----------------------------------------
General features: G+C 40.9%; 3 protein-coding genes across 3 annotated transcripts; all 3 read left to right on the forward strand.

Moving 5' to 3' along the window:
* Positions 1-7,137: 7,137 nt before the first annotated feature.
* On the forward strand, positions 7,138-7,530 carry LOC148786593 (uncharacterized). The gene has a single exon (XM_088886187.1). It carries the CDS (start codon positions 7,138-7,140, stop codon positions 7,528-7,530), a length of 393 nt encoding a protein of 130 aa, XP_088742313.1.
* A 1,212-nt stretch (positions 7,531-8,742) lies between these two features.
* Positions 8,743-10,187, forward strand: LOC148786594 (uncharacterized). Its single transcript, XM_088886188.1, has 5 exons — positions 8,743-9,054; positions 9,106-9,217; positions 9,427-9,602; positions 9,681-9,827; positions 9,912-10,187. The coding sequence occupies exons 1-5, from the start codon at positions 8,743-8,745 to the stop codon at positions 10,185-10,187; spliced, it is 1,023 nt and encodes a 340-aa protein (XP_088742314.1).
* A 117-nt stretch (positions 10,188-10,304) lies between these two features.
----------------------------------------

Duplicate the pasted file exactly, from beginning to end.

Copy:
General features: G+C 40.9%; 3 protein-coding genes across 3 annotated transcripts; all 3 read left to right on the forward strand.

Moving 5' to 3' along the window:
* Positions 1-7,137: 7,137 nt before the first annotated feature.
* On the forward strand, positions 7,138-7,530 carry LOC148786593 (uncharacterized). The gene has a single exon (XM_088886187.1). It carries the CDS (start codon positions 7,138-7,140, stop codon positions 7,528-7,530), a length of 393 nt encoding a protein of 130 aa, XP_088742313.1.
* A 1,212-nt stretch (positions 7,531-8,742) lies between these two features.
* Positions 8,743-10,187, forward strand: LOC148786594 (uncharacterized). Its single transcript, XM_088886188.1, has 5 exons — positions 8,743-9,054; positions 9,106-9,217; positions 9,427-9,602; positions 9,681-9,827; positions 9,912-10,187. The coding sequence occupies exons 1-5, from the start codon at positions 8,743-8,745 to the stop codon at positions 10,185-10,187; spliced, it is 1,023 nt and encodes a 340-aa protein (XP_088742314.1).
* A 117-nt stretch (positions 10,188-10,304) lies between these two features.